Josh Myers

Just over a year ago something surprising happened: #PrayForAmazonia became the number one trending hashtag worldwide on Twitter. The world had heard that the Amazon rainforest was burning and suddenly were greatly concerned and angered by it. After years of Amazon deforestation had passed by seemingly unnoticed, the particularly destructive dry season of 2019 opened many people’s eyes to the devastation being created in the Earth’s richest, most biodiverse ecosystem.

Amazon deforestation had accelerated significantly in 2019, in large part due to the policies and rhetoric of Brazil’s climate change-denying president Jair Bolsonaro. Bolsonaro had defunded IBAMA, Brazil’s environmental enforcement agency, reduced penalties for those found guilty of illegal forest clearance and issued an executive order freeing up large swathes of protected areas and indigenous lands to agribusiness, mining and logging. As a result, the number of active Amazonian wildfires in August 2019 was three times higher than in August 2018, and the highest since August 2010 (which was a year of severe drought). 

The fires dominated the news cycle throughout August 2019, and were condemned by multiple world leaders, the Pope and celebrities. Large groups of protesters in cities including São Paulo, Rio de Janeiro, Brasília, London, Geneva, Paris, Berlin and Toronto all gathered to express their outrage at such flagrant rainforest destruction, and several petitions demanding action from the Brazilian government were signed by millions.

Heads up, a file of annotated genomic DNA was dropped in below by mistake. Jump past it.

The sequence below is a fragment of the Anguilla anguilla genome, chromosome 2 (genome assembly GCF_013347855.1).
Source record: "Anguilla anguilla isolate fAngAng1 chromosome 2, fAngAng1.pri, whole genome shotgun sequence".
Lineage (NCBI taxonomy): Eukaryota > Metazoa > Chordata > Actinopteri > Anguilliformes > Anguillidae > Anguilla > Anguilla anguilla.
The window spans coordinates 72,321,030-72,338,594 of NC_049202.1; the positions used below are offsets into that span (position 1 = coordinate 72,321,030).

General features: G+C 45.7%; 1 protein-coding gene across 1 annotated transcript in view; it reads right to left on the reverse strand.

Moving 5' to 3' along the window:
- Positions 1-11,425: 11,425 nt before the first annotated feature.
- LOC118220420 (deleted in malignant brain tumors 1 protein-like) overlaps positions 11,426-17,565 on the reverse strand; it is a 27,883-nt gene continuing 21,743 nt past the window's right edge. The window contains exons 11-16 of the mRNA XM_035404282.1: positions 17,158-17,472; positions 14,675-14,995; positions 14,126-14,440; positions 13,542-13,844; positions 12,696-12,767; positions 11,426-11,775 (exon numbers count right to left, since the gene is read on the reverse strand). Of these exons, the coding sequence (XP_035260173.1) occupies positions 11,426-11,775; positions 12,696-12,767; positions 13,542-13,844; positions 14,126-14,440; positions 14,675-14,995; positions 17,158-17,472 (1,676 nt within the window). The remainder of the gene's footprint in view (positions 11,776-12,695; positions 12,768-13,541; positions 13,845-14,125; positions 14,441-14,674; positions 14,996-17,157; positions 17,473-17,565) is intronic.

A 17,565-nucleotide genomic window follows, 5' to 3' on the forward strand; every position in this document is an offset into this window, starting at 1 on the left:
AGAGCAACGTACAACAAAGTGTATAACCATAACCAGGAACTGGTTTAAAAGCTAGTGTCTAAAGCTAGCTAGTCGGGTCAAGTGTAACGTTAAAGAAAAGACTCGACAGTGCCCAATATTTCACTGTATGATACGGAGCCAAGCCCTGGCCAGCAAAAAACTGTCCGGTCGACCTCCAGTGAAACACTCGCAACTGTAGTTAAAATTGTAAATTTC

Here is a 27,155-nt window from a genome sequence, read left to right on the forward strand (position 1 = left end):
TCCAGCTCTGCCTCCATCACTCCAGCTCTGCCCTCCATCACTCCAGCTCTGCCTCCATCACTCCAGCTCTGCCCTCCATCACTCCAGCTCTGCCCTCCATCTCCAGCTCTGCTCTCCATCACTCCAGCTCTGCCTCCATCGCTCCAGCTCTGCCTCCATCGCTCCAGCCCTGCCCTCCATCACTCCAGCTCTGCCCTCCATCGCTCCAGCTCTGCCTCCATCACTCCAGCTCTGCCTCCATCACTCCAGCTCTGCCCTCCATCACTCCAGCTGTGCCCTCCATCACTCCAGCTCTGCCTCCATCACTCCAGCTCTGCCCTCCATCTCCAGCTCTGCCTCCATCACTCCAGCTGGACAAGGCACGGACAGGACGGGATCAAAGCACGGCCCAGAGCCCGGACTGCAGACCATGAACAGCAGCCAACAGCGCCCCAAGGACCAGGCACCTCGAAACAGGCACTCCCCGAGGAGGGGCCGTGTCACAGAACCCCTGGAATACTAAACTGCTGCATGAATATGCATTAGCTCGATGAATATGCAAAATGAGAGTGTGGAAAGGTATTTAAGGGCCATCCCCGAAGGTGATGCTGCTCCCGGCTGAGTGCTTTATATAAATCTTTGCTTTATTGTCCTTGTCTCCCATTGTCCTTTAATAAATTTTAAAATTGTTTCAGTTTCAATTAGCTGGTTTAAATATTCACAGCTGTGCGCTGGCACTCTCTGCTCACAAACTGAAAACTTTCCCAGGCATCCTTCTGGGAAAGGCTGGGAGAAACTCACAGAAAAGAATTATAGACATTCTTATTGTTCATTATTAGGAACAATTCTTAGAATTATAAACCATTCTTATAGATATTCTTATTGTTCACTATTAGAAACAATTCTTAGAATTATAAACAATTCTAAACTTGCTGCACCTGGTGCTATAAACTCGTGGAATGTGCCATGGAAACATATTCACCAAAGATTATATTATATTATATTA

To the great relief of many frustrated environmental campaigners, deforestation in the Amazon finally seemed to be gaining a foothold in public consciousness. Many ordinary people were genuinely angered by the dire state of affairs in the Amazon, and this anger was extremely productive. 

In response to the public outcry, the G7 collectively agreed to offer an immediate $20m (£16m) aid package to help the nine Amazon countries fight wildfires and launch a longer-term global initiative to protect the rainforest. Countries such as Norway and Germany halted donations to the Brazilian government’s Amazon fund and threatened to veto a trade deal between the EU and Mercosur as a means of pressuring the Brazilian government to act. The Brazilian government bowed to this international pressure by declaring a two-month fire moratorium in the Amazon and deploying thousands of soldiers to the rainforest to fight fires. Consequently, there was a 35% drop in active fires from August to September 2019. When normal people wake up and make a fuss about environmental destruction, such scandalous environmental destruction stops, or at least diminishes. 

image of the Amazon Rainforest (image from Unsplash)